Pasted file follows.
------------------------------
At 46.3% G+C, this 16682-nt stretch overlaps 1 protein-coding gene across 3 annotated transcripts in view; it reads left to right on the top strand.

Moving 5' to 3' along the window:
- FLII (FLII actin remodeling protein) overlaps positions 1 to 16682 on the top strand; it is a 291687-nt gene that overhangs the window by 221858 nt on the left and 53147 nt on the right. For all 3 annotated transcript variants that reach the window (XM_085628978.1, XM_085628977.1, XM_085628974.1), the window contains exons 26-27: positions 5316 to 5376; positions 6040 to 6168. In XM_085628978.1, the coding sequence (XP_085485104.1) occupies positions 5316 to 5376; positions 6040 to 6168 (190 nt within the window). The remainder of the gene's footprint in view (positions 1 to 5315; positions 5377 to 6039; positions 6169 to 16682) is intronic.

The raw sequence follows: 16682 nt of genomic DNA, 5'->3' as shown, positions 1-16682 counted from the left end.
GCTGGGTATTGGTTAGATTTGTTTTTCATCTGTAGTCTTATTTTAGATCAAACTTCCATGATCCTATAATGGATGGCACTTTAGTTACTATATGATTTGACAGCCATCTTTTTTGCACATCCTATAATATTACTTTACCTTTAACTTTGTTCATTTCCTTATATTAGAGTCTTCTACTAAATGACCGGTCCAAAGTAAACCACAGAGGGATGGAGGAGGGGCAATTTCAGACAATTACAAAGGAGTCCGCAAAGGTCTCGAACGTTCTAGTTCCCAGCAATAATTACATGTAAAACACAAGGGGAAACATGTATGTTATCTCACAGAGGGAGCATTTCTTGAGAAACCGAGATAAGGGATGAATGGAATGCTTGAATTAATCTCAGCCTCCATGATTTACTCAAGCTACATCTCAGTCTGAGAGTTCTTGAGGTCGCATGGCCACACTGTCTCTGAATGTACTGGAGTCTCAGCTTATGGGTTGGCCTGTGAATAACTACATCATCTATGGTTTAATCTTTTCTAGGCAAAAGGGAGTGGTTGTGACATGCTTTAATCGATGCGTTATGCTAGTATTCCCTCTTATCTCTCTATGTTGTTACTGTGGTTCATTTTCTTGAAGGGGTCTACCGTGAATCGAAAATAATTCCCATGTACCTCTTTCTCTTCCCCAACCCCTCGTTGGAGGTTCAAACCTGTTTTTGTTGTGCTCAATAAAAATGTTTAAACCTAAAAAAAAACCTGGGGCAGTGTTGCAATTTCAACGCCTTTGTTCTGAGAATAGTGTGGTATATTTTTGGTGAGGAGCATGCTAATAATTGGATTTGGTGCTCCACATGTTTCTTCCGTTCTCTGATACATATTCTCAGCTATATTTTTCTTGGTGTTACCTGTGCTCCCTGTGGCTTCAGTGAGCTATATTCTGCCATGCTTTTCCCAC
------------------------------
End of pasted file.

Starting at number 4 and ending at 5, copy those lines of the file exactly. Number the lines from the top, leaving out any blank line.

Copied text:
The raw sequence follows: 16682 nt of genomic DNA, 5'->3' as shown, positions 1-16682 counted from the left end.
GCTGGGTATTGGTTAGATTTGTTTTTCATCTGTAGTCTTATTTTAGATCAAACTTCCATGATCCTATAATGGATGGCACTTTAGTTACTATATGATTTGACAGCCATCTTTTTTGCACATCCTATAATATTACTTTACCTTTAACTTTGTTCATTTCCTTATATTAGAGTCTTCTACTAAATGACCGGTCCAAAGTAAACCACAGAGGGATGGAGGAGGGGCAATTTCAGACAATTACAAAGGAGTCCGCAAAGGTCTCGAACGTTCTAGTTCCCAGCAATAATTACATGTAAAACACAAGGGGAAACATGTATGTTATCTCACAGAGGGAGCATTTCTTGAGAAACCGAGATAAGGGATGAATGGAATGCTTGAATTAATCTCAGCCTCCATGATTTACTCAAGCTACATCTCAGTCTGAGAGTTCTTGAGGTCGCATGGCCACACTGTCTCTGAATGTACTGGAGTCTCAGCTTATGGGTTGGCCTGTGAATAACTACATCATCTATGGTTTAATCTTTTCTAGGCAAAAGGGAGTGGTTGTGACATGCTTTAATCGATGCGTTATGCTAGTATTCCCTCTTATCTCTCTATGTTGTTACTGTGGTTCATTTTCTTGAAGGGGTCTACCGTGAATCGAAAATAATTCCCATGTACCTCTTTCTCTTCCCCAACCCCTCGTTGGAGGTTCAAACCTGTTTTTGTTGTGCTCAATAAAAATGTTTAAACCTAAAAAAAAACCTGGGGCAGTGTTGCAATTTCAACGCCTTTGTTCTGAGAATAGTGTGGTATATTTTTGGTGAGGAGCATGCTAATAATTGGATTTGGTGCTCCACATGTTTCTTCCGTTCTCTGATACATATTCTCAGCTATATTTTTCTTGGTGTTACCTGTGCTCCCTGTGGCTTCAGTGAGCTATATTCTGCCATGCTTTTCCCAC